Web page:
After six weeks spent working in the field for a microfinance institute, (MFI), I have a clearer, more realistic image of the microfinance sector, at least within the Mexican territory. I felt that every day I learnt something new, because when I was not in the office with my colleagues, I was outside observing and trying to integrate with the people who could easily be a client of a MFI. But all in all, I learnt four important facts about the microfinance industry.
First of all, an MFI actually functions in a similar way to a bank, except that if an institute is not regulated like the one I worked for, it does not work with cash. Clients receive cheques when the loan is delivered to them and their payments are made in the form of deposits to the MFI’s bank account. As a result, there is no movement of cash in the branch offices. Moreover, because it is clearly a financial business there is a a lot paperwork that goes with microcredit.
There’ll be a contract, a commitment agreement, deposit receipts, weekly payment schedule, numerous Excel sheets and databases to check repayments and accredited loans week by week, client by client. For this, the headquarters operates in a similar way to the ordinary back office of a typical company.
Secondly, microfinance is a business. The clients treat it as such because they are ultimately looking for funding to improve their own businesses and a lot of the personnel behave accordingly, since there are procedures to follow when following up on the weekly repayments or trying to find new clients, as the engine of a MFI needs liquidity and for this a commercial spirit is endorsed by all.
Because loud alarm bells ring every time someone or a lending group does not pay in time, a lot of pressure is put on credit officers and their clients and there is a natural risk to concentrate solely on debt collection focused activities, which go against the original principles of microfinance, which include defending the poor from local moneylenders. Hence the humanitarian part of the work can easily be shelved.
Moreover, especially in the Mexican context, where microfinance is a developed and saturated market, there is a big need for innovation, to differ from the rest of the players in the sector. Every small town I visited in Mexico, whether it be Oaxaca, Fortín in Veracruz, or Milpa Alta, a rural area within the Federal District, will have at least five MFIs working locally and so the clients are getting used to having a choice and, more importantly, getting loans from multiple institutions which can easily lead to over-indebtedness.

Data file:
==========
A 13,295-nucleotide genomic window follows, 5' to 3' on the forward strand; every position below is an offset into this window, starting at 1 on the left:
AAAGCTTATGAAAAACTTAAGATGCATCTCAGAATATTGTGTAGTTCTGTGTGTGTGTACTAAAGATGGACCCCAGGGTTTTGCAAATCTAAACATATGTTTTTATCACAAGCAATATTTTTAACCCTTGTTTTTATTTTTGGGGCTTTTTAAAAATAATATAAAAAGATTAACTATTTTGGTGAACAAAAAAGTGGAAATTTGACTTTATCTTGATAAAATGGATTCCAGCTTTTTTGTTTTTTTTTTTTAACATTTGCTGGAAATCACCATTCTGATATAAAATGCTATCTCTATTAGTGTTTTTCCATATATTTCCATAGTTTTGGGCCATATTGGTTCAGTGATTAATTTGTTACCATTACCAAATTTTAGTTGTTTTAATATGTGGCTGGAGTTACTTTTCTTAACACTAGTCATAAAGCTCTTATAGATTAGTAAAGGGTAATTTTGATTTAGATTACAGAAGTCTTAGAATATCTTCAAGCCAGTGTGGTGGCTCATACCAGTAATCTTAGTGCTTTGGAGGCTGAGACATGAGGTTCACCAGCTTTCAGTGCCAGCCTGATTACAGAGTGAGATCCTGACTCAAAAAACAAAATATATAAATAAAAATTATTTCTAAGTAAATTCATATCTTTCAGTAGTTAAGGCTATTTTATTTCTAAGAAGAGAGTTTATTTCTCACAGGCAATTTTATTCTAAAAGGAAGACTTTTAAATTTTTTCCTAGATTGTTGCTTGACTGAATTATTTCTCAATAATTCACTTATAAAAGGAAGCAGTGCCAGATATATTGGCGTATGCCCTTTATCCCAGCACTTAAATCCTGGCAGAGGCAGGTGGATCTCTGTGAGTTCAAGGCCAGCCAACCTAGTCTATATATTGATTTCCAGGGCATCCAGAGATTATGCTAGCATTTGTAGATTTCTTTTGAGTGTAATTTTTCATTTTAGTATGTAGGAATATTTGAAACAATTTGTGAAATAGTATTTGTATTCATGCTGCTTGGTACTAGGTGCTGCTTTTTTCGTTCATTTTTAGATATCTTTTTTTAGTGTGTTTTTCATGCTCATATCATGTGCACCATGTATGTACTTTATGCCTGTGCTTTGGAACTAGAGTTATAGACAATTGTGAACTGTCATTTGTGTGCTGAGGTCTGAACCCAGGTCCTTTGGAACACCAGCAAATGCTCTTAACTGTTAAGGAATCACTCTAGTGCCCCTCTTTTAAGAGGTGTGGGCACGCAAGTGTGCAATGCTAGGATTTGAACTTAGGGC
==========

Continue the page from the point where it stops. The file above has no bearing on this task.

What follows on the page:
There are numerous cases of microcredit borrowers getting a loan to pay off another loan, but an MFI, like the one I worked for, does not want to be part of a micro bubble and so has strict regulations and practises due diligence to make sure their clients don’t owe money to other financial institutions. In other words, an MFI should first and foremost differ from what a common commercial bank does wrong and secondly strive to grow a competitive advantage that allows one to stand out among their competitors. This can be done through the use of technology or implementing rigorous ethical and humanitarian conduct.
Lastly, many MFIs in Mexico claim that their biggest challenge is to recruit and train the right personnel. In a meeting of directors of MFIs it became evident that they all shared the problem of finding the right calibre of people, who have the combination of skills needed for microfinance and remain working in these institutes for an extended period of time. Especially amongst the MFIs that are not regularised, the operations tend to be small and costs are high and as a result the salaries are not comparable to commercial financial institutions.
There is a high turnover of staff and not much capacity to train or develop a human resource department that can work on staff retention. And yet, I was surprised to see many MFIs pushing themselves to train their office and local staff by organising regular workshops. When you come from the west, you tend to assume that all training should be done at school. Instead, working at this MFI made me realise that in a country like Mexico, many struggle to go to university and that even the majority of the middle class youth cannot finish university because of financial constraints.
In addition, the MFI directors argued that, even if their prospective staff were to obtain higher education, there is a lack of courses available that suit the microfinance sector, where there is need for a combination of hands-on financial skills, with strong sense of humanitarian mission. In fact, it was encouraging to hear some MFI representatives talk about a partnership agreement they are working on with a national university to give microfinance related courses which can then function as a plus for those who want to work in the sector afterwards.
All in all, this is the reality of a country where the capitalist market dominates the minds of the rich and the poor and, whether you are selling cactus or credit, a vibrant spirit of entrepreneurship is omnipresent. Within this context, it would be foolish to argue that the microfinance sector is not a commercial business and yet there are ways of running sensible businesses that help other excluded but sensible businessmen and women.
Especially after this field experience, which served as a reality check, I would like to reiterate strongly that microfinance is a powerful tool to support the micro entrepreneurs to make a living and grow within this capitalist mega structure that we live in.